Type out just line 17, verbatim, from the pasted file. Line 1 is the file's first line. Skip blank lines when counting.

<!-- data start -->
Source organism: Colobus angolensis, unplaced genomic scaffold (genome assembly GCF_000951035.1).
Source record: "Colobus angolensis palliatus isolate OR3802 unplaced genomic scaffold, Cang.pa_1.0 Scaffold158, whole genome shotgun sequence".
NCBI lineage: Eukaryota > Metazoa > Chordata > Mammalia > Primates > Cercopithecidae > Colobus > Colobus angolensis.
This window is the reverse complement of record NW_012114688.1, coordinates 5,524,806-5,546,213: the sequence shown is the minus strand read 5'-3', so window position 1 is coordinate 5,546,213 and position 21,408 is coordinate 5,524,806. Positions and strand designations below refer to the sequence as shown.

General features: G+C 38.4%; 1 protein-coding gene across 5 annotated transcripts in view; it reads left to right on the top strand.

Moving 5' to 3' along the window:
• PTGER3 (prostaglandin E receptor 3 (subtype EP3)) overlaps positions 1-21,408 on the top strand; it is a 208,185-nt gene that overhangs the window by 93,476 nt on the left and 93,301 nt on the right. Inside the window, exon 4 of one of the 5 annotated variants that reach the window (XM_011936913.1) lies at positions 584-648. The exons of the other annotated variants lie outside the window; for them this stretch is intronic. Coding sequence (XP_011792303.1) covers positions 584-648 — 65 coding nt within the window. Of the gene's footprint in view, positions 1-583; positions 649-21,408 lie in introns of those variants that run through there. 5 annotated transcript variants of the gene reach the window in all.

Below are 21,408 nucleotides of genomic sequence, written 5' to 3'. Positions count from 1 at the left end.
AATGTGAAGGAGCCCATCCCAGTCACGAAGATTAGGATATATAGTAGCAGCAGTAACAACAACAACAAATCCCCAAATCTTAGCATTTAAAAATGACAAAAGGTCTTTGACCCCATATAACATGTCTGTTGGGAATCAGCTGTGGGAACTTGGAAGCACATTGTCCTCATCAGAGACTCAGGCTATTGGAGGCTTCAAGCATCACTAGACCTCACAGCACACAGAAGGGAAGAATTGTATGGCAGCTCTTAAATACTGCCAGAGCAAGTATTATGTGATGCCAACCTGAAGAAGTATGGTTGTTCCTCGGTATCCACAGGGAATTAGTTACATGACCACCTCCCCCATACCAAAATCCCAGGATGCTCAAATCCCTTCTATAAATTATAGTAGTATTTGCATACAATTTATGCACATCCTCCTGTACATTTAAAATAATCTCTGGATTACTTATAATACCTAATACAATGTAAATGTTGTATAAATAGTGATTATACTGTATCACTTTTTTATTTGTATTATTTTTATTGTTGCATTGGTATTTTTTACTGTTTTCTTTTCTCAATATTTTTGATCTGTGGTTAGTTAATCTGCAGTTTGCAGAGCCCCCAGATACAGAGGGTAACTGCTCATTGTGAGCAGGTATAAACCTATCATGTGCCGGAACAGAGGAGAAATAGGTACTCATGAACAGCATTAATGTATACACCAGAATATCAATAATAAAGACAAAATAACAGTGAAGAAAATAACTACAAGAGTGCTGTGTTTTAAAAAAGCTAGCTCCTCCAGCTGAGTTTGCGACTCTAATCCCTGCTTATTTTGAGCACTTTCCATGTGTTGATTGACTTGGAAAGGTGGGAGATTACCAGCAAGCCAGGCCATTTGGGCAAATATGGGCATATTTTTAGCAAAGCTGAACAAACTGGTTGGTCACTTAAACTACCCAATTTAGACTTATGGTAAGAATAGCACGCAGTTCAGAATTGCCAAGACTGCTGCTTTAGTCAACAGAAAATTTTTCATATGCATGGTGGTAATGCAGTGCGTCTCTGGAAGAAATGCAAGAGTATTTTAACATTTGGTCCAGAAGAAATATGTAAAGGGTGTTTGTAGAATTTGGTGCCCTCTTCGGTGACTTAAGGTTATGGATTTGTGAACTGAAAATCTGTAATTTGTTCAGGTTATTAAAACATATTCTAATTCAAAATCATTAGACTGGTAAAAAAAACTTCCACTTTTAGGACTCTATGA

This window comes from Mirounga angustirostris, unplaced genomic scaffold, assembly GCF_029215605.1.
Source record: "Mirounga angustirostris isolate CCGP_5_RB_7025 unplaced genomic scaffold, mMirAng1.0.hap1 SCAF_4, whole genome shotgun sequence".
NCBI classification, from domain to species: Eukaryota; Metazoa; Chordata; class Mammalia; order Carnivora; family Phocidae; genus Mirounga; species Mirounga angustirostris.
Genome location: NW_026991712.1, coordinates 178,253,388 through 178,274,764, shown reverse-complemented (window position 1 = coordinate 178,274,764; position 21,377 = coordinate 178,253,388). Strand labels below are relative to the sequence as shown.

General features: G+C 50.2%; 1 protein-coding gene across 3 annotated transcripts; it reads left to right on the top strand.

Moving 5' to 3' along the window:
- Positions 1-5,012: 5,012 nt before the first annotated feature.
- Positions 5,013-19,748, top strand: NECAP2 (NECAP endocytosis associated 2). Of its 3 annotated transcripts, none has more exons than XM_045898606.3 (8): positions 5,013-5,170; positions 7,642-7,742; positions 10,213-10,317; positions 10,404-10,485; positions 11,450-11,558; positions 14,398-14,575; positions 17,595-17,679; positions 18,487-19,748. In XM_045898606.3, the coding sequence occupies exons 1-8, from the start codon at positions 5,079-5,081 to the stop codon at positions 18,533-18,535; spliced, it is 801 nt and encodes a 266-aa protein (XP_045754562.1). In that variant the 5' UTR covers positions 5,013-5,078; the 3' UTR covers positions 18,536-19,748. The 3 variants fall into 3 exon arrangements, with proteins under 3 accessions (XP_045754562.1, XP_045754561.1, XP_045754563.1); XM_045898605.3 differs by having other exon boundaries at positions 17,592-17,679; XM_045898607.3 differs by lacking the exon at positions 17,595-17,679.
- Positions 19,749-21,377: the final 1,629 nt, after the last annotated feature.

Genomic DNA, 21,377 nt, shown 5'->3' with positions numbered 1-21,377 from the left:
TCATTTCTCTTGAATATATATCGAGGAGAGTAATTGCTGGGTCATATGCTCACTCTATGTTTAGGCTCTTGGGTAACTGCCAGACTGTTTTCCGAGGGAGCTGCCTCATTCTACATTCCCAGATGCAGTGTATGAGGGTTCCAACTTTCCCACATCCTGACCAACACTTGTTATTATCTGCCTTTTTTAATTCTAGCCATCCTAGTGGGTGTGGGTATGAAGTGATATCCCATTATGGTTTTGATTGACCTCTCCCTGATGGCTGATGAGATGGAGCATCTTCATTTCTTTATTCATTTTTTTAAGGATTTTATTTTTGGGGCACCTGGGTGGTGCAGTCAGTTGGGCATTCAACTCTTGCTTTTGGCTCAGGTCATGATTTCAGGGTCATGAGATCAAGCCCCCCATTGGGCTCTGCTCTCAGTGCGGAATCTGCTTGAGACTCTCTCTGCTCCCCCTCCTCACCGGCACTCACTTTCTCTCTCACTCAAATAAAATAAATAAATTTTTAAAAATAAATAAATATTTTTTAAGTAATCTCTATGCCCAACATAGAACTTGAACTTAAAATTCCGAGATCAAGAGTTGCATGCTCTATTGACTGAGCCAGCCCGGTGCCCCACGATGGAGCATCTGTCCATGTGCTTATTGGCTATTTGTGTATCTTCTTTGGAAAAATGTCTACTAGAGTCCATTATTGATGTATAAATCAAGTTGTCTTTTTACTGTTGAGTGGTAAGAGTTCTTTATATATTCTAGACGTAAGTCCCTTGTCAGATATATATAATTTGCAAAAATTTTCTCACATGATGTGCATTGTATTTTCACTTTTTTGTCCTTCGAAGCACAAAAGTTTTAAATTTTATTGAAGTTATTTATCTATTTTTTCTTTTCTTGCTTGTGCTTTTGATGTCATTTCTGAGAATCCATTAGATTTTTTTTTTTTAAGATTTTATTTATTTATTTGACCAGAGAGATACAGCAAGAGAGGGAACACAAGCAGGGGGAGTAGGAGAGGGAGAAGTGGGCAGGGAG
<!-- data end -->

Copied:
- Positions 5,013-19,748, top strand: NECAP2 (NECAP endocytosis associated 2). Of its 3 annotated transcripts, none has more exons than XM_045898606.3 (8): positions 5,013-5,170; positions 7,642-7,742; positions 10,213-10,317; positions 10,404-10,485; positions 11,450-11,558; positions 14,398-14,575; positions 17,595-17,679; positions 18,487-19,748. In XM_045898606.3, the coding sequence occupies exons 1-8, from the start codon at positions 5,079-5,081 to the stop codon at positions 18,533-18,535; spliced, it is 801 nt and encodes a 266-aa protein (XP_045754562.1). In that variant the 5' UTR covers positions 5,013-5,078; the 3' UTR covers positions 18,536-19,748. The 3 variants fall into 3 exon arrangements, with proteins under 3 accessions (XP_045754562.1, XP_045754561.1, XP_045754563.1); XM_045898605.3 differs by having other exon boundaries at positions 17,592-17,679; XM_045898607.3 differs by lacking the exon at positions 17,595-17,679.